Severn House| 1 March 2022| 256 pages| e-book| Review copy| 3*
The Chapel in the Woods is the 11th Jack Haldean Murder Mystery, set in the 1920s.
Major Jack Haldean, a former World War I pilot, is a detective story writer. He and his wife Betty are visiting his cousin Isabelle and her husband Arthur in the hamlet of Croxton Abbas in Sussex. The neighbouring estate, Birchen Bower, had recently been bought by Canadian Tom Jago and his wife Rosalind. A fortnight earlier he had sent Derek Martin and his wife, Jean, in advance to open up the house and unpack their belongings, but when the Jagos arrive they discover the house open and that most of their things including Rosalind’s diamonds had been stolen. And the Martins have disappeared. But Jago can’t believe that Martin is the thief, maintaining he is perfectly honest. Jack has formerly helped his friend Detective Superintendent Ashley of the Sussex Police with a number of cases and as he is staying locally he gets involved in the police investigations.
Jago is renovating the 17th century house, built around 1620, by William Cayden, set in woodland. The chapel in the woods contains the tomb of Anna, Cayden’s wife who was a native of Peru. Her tomb, a box tomb, is decorated with an elaborately carved leaping jaguar – hence the legend of the Jaguar Princess who haunts the chapel and grounds taking the form of a jaguar.
It gets more and more complicated. In the Victorian period Josiah Cayden, an explorer and big game hunter had imported wild animals from South America, wanting to recreate a piece of the Amazon in the grounds. And now the locals are convinced that there is something in the woods that shouldn’t be there. There have been stories about dead and mutilated animals being found around Birchen Bower woods, and every so often dogs and ponies go missing. So, when Jago hosts the village fete, the local residents throng to the estate, some keen to follow the path into the woods to visit the chapel, only to find a dead body, apparently mauled by a jaguar.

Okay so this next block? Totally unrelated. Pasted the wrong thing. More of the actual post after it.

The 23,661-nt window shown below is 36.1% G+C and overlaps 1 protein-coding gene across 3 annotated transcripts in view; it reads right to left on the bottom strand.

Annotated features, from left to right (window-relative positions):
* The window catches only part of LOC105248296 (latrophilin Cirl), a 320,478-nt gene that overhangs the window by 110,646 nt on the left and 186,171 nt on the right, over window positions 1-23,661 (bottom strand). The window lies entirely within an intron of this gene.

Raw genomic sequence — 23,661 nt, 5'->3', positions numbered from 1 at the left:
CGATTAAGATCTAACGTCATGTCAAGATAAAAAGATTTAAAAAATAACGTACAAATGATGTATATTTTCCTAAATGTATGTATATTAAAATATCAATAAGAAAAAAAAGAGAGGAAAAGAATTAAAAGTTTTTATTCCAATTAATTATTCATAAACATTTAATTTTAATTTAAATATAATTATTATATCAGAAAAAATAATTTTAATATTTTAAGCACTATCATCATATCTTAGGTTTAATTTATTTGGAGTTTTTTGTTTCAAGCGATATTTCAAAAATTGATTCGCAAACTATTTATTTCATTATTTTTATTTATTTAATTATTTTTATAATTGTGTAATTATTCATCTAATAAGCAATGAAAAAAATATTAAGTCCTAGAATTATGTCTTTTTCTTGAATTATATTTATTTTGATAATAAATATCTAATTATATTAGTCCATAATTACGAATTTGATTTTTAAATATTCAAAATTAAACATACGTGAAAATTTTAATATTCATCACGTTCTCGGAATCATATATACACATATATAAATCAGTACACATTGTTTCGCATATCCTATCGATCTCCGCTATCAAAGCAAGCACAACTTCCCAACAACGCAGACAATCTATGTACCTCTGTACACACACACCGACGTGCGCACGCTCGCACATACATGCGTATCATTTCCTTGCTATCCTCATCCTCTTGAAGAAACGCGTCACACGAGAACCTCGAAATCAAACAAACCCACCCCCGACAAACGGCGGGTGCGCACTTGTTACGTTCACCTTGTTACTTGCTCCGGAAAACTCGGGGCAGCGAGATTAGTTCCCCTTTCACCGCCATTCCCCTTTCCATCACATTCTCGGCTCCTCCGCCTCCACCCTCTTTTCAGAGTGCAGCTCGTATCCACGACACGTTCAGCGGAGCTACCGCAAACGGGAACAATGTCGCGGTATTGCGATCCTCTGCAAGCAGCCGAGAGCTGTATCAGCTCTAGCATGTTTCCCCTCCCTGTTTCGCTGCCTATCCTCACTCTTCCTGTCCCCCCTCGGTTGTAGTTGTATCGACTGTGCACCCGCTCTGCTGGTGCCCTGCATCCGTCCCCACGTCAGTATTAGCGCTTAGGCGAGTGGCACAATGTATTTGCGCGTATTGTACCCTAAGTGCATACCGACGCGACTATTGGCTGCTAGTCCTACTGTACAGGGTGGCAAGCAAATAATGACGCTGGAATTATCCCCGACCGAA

And then there is another body … Is there really a jaguar roaming the woods, or is something supernatural going on? And who stole the diamonds, was it Derek Martin or someone else? Where is Derek Martin? What is the truth about the legend of the Jaguar Princess?
It is entertaining, with a mysterious, even supernatural atmosphere in parts, but it all seems to me too unlikely and fanciful and too convoluted. I liked the setting, the scenes in the woodlands and the historical aspects. But, there is too much repetition of the events and too much discussion about the various possibilities. I lost interest and just wanted to know how the mystery was resolved. It all gets sorted out and ends as Jack explains how he uncovered what had really happened.
My thanks to Severn House for a review copy via NetGalley.